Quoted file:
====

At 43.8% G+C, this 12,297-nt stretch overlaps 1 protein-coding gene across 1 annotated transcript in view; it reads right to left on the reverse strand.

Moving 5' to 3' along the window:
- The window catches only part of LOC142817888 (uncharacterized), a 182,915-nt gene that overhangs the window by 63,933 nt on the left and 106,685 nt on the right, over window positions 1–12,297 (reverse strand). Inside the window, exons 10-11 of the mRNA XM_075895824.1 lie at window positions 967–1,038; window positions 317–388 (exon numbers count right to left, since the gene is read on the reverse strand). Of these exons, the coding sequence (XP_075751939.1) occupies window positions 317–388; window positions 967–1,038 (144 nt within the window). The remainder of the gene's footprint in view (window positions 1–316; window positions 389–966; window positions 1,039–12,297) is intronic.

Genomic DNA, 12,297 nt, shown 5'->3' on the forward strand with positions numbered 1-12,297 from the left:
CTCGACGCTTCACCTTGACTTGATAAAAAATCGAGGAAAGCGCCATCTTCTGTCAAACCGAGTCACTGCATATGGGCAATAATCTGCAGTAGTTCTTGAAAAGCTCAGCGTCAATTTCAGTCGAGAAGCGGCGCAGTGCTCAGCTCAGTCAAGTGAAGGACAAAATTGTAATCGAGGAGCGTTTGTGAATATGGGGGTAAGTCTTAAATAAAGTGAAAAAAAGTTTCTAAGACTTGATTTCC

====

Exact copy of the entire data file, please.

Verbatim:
At 43.8% G+C, this 12,297-nt stretch overlaps 1 protein-coding gene across 1 annotated transcript in view; it reads right to left on the reverse strand.

Moving 5' to 3' along the window:
- The window catches only part of LOC142817888 (uncharacterized), a 182,915-nt gene that overhangs the window by 63,933 nt on the left and 106,685 nt on the right, over window positions 1–12,297 (reverse strand). Inside the window, exons 10-11 of the mRNA XM_075895824.1 lie at window positions 967–1,038; window positions 317–388 (exon numbers count right to left, since the gene is read on the reverse strand). Of these exons, the coding sequence (XP_075751939.1) occupies window positions 317–388; window positions 967–1,038 (144 nt within the window). The remainder of the gene's footprint in view (window positions 1–316; window positions 389–966; window positions 1,039–12,297) is intronic.

Genomic DNA, 12,297 nt, shown 5'->3' on the forward strand with positions numbered 1-12,297 from the left:
CTCGACGCTTCACCTTGACTTGATAAAAAATCGAGGAAAGCGCCATCTTCTGTCAAACCGAGTCACTGCATATGGGCAATAATCTGCAGTAGTTCTTGAAAAGCTCAGCGTCAATTTCAGTCGAGAAGCGGCGCAGTGCTCAGCTCAGTCAAGTGAAGGACAAAATTGTAATCGAGGAGCGTTTGTGAATATGGGGGTAAGTCTTAAATAAAGTGAAAAAAAGTTTCTAAGACTTGATTTCC